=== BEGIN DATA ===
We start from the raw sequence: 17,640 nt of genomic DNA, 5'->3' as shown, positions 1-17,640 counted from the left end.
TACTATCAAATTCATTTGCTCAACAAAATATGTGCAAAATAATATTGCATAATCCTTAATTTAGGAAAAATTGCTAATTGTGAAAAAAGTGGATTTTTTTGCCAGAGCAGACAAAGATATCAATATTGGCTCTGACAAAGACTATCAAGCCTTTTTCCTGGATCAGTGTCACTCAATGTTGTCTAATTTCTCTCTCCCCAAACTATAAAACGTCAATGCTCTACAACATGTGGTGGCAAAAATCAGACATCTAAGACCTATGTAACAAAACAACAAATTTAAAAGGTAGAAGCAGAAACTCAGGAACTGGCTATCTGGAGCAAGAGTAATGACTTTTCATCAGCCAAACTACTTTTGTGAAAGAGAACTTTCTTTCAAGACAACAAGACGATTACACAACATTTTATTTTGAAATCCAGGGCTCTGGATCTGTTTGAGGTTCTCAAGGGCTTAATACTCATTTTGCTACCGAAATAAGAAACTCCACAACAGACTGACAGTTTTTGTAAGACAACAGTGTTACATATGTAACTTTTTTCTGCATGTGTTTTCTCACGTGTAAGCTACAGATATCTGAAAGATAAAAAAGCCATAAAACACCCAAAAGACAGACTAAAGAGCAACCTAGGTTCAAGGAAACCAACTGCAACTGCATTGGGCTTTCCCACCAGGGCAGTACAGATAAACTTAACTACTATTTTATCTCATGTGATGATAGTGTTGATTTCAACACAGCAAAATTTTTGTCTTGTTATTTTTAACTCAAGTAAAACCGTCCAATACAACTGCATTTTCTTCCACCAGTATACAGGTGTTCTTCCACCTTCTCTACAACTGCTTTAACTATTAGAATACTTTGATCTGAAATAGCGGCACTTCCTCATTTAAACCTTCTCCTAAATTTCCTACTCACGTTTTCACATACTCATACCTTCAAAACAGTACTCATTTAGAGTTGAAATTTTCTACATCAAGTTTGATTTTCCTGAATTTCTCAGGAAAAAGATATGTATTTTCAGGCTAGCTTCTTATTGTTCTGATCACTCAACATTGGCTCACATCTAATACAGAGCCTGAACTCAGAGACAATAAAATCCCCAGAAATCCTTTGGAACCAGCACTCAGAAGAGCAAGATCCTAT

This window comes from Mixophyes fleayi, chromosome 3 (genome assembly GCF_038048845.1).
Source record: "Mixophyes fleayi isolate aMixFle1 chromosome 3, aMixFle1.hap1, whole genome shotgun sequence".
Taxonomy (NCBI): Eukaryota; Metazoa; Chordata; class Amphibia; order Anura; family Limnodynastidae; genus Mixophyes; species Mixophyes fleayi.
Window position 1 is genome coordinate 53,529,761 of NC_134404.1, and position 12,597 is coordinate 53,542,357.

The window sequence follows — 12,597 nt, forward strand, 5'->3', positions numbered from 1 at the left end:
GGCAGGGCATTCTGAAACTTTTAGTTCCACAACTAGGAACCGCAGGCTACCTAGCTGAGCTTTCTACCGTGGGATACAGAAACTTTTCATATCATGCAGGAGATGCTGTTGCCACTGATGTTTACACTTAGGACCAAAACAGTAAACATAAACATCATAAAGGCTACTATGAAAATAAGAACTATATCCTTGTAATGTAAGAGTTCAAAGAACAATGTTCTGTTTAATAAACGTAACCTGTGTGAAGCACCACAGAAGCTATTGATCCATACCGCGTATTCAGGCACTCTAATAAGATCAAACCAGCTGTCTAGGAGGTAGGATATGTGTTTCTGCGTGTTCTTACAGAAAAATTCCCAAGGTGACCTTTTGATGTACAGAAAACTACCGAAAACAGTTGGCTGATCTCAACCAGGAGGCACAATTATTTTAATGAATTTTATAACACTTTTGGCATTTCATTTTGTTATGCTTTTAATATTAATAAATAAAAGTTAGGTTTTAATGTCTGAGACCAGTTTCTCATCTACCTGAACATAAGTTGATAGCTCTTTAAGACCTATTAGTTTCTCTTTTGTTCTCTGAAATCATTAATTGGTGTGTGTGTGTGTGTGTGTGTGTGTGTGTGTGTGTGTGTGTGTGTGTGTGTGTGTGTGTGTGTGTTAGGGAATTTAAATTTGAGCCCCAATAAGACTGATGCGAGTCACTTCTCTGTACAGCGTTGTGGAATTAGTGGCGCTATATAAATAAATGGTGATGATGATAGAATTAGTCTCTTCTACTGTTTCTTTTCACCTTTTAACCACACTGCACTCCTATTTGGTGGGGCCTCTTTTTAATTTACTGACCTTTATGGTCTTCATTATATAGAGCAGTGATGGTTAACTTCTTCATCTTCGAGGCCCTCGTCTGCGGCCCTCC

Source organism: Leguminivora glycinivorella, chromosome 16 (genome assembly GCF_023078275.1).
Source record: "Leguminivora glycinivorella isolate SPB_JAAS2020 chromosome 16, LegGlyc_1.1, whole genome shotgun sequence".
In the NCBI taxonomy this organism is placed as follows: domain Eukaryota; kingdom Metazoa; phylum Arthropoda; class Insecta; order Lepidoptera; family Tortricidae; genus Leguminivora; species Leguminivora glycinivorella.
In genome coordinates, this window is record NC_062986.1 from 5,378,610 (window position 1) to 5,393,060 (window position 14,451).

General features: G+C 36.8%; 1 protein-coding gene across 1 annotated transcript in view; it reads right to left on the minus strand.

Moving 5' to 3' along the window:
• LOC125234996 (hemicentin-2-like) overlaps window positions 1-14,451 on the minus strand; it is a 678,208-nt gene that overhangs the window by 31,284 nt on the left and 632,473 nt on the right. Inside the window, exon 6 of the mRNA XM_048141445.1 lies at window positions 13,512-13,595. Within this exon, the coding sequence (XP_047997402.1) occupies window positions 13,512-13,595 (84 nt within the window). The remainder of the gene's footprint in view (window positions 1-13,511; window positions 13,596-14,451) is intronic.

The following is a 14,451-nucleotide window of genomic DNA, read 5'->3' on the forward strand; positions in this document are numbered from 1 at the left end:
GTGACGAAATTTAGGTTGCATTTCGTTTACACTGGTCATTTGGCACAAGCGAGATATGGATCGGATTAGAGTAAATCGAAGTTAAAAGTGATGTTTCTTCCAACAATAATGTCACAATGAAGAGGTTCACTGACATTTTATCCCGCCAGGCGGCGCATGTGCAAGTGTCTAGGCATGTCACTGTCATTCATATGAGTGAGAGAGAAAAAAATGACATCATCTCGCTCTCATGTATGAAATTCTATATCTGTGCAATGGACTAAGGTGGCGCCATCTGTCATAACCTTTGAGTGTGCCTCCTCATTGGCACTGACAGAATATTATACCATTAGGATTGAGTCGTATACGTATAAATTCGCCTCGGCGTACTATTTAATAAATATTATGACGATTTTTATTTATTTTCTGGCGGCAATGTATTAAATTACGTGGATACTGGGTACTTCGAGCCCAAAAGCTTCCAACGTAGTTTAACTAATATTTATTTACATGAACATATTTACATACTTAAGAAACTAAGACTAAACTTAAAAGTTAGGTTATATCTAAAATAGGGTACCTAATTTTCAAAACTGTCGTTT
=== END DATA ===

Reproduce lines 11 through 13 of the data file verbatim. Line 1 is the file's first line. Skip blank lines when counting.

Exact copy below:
In the NCBI taxonomy this organism is placed as follows: domain Eukaryota; kingdom Metazoa; phylum Arthropoda; class Insecta; order Lepidoptera; family Tortricidae; genus Leguminivora; species Leguminivora glycinivorella.
In genome coordinates, this window is record NC_062986.1 from 5,378,610 (window position 1) to 5,393,060 (window position 14,451).

General features: G+C 36.8%; 1 protein-coding gene across 1 annotated transcript in view; it reads right to left on the minus strand.